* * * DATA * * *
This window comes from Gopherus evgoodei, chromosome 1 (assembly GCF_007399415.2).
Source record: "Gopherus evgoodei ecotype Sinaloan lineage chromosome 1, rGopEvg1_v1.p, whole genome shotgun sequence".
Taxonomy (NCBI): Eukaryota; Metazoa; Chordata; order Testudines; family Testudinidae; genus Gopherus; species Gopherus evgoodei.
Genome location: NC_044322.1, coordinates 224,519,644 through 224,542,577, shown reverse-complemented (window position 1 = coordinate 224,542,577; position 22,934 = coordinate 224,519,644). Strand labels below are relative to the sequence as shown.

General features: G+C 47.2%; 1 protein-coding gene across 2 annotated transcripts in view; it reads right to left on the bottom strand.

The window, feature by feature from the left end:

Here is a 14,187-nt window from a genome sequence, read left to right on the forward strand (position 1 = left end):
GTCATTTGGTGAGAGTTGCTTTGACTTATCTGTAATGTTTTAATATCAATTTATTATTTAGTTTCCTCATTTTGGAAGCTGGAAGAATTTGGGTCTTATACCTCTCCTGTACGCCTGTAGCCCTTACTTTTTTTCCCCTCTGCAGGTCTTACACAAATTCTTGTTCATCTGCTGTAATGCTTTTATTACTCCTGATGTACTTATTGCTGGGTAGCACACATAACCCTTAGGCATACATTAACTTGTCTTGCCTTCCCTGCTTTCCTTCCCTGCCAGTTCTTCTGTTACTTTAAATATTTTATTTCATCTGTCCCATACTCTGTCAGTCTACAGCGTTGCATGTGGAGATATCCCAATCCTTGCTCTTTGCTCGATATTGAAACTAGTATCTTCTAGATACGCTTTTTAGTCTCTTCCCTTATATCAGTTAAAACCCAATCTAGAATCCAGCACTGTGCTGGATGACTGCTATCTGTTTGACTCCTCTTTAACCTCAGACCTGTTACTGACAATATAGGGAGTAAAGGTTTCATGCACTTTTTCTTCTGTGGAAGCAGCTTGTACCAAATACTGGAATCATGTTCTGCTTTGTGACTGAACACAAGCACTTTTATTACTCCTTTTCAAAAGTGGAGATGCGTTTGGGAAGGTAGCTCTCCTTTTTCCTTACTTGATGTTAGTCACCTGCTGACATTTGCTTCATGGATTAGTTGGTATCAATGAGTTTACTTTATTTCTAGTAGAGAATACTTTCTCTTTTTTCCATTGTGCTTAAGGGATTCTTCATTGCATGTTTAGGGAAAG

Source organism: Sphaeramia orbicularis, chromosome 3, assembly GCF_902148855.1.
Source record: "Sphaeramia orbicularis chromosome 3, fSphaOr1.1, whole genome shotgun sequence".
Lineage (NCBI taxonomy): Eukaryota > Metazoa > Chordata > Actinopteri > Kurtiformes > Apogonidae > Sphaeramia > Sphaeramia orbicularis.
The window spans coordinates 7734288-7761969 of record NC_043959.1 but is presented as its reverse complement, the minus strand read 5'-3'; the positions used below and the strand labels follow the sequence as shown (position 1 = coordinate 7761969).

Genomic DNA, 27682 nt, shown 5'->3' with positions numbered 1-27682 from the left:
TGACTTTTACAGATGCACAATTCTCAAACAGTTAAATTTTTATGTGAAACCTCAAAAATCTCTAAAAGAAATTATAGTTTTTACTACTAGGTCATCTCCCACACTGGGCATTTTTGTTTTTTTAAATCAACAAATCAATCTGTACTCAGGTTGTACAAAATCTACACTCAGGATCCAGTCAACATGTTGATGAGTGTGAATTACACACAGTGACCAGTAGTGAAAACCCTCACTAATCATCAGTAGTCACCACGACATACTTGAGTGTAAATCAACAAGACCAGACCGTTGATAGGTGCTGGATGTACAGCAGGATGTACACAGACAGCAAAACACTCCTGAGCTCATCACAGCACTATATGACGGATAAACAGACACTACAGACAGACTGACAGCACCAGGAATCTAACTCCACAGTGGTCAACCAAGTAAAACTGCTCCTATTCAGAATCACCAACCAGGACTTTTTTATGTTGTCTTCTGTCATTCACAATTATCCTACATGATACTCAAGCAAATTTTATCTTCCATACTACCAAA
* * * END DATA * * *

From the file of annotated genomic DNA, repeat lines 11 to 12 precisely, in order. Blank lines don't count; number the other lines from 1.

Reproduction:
Lineage (NCBI taxonomy): Eukaryota > Metazoa > Chordata > Actinopteri > Kurtiformes > Apogonidae > Sphaeramia > Sphaeramia orbicularis.
The window spans coordinates 7734288-7761969 of record NC_043959.1 but is presented as its reverse complement, the minus strand read 5'-3'; the positions used below and the strand labels follow the sequence as shown (position 1 = coordinate 7761969).